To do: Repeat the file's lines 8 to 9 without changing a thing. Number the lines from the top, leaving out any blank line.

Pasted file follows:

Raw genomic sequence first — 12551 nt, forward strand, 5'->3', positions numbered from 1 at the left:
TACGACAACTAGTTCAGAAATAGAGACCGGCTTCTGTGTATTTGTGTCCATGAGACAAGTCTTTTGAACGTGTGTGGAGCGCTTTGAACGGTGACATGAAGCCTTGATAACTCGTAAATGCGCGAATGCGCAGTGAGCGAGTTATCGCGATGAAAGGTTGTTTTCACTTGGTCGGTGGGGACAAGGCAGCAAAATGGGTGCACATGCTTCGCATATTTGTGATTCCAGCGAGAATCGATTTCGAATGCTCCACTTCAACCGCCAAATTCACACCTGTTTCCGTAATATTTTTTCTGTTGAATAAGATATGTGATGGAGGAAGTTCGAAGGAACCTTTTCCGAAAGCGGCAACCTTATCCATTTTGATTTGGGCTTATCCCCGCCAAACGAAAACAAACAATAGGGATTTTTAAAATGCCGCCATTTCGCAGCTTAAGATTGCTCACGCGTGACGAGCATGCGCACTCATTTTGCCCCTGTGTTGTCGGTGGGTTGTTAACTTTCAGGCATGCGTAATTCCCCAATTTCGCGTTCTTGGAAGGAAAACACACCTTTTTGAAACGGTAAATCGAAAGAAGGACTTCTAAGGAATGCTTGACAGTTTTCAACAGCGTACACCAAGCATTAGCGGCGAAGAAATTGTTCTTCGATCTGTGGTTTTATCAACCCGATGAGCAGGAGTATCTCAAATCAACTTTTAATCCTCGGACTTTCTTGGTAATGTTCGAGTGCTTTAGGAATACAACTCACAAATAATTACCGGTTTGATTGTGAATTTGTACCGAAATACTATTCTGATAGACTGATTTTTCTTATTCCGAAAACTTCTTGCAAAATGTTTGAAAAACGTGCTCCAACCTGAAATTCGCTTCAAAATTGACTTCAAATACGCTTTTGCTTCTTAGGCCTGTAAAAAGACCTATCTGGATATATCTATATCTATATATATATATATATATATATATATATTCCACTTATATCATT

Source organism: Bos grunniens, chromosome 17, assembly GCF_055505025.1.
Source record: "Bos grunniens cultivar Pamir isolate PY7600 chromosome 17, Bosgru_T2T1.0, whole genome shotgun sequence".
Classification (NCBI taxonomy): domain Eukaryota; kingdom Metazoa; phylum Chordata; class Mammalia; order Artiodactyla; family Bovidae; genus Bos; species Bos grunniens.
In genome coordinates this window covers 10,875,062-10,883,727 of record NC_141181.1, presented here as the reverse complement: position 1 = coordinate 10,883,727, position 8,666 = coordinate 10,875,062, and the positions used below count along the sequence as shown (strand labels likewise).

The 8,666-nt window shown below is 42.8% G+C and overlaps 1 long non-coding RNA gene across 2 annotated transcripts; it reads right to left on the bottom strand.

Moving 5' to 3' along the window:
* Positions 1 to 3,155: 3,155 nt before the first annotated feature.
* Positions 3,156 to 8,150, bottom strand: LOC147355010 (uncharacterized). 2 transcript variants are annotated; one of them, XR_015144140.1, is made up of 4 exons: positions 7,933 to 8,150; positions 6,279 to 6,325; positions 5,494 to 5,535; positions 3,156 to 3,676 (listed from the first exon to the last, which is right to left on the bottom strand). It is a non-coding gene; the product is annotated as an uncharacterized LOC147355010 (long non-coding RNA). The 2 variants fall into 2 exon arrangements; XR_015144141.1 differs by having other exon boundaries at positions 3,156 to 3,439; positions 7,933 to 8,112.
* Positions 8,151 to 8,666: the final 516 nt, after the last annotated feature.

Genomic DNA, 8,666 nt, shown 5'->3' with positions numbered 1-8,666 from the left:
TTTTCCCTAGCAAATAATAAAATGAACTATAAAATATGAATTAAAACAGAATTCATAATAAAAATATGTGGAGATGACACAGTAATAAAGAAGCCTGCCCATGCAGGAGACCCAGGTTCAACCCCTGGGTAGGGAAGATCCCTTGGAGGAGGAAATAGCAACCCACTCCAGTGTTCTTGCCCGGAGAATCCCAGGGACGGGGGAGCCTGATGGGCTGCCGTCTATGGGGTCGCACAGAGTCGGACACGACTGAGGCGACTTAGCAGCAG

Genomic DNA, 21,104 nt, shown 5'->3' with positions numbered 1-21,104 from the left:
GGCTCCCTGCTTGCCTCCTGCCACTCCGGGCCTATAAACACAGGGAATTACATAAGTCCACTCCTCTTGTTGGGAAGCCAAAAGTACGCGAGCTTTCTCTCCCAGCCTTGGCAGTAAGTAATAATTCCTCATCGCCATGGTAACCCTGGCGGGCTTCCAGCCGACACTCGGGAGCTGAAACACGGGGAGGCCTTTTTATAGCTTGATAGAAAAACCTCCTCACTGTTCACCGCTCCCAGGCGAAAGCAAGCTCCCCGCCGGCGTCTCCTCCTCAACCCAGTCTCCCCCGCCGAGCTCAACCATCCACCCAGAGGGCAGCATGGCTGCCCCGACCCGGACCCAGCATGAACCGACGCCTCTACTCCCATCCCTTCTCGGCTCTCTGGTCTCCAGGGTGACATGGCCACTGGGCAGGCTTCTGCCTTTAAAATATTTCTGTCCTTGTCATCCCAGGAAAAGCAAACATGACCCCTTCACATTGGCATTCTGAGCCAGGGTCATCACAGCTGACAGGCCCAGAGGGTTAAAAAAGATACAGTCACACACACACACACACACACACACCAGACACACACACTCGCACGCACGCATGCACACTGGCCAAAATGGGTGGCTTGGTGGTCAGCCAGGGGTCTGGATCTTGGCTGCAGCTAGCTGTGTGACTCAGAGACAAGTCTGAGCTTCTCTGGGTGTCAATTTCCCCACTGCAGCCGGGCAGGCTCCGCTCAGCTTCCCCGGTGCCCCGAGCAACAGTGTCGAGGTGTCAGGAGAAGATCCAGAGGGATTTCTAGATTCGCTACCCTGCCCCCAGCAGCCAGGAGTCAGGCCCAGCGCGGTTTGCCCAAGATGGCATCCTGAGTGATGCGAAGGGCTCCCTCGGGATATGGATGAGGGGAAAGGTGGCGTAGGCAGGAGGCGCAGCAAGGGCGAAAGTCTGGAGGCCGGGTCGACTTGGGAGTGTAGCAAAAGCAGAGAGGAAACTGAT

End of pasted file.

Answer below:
Moving 5' to 3' along the window:
* Positions 1 to 3,155: 3,155 nt before the first annotated feature.